Petticoat power? Mary Astell's appropriation of heroic virtue for women

Deborah Brown, Jacqueline Broad

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Several recent studies devote themselves to Mary Astell's feminist theory of virtue—her ‘serious proposal to the ladies’ to help women obtain wisdom, equality, and happiness, despite the prejudices of seventeenth-century custom. But there has been little scholarship on Astell's conception of heroic virtues, those exceptional character traits that raise their bearers above the ordinary course of nature. Astell's appropriation of heroic virtue poses a number of philosophical difficulties for her feminist ethics—heroic virtues are characteristically masculine, exceptional, and individualistic, ill-suited to a community-oriented feminism aimed at ordinary women. In this paper, we seek to investigate—and then dispel—these key difficulties. Our intention is to generate a new understanding of Astell's theory of virtue as a unique and sophisticated theory that equalizes and naturalizes heroic virtue for women.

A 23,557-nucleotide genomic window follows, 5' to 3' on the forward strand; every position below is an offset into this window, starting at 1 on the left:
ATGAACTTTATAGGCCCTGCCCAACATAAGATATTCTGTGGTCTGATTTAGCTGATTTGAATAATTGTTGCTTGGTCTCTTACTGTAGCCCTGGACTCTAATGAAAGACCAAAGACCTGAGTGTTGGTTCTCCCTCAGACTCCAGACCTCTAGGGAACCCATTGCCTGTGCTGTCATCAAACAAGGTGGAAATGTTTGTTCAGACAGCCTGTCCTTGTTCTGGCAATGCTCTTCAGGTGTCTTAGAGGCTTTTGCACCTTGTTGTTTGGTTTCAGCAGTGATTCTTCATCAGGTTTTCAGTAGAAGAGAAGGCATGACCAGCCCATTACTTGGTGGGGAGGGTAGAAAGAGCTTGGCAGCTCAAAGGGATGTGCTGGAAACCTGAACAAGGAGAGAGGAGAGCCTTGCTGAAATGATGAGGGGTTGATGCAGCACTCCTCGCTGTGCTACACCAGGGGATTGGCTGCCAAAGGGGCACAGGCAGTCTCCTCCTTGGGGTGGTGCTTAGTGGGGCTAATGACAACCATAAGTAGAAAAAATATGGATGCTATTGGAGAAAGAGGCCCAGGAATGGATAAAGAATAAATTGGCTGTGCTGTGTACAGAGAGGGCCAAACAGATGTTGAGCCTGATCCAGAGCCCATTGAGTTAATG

Original languageEnglish
Pages (from-to)214-233
Number of pages20
JournalJournal of the American Philosophical Association
Issue number2
Publication statusPublished - 2023

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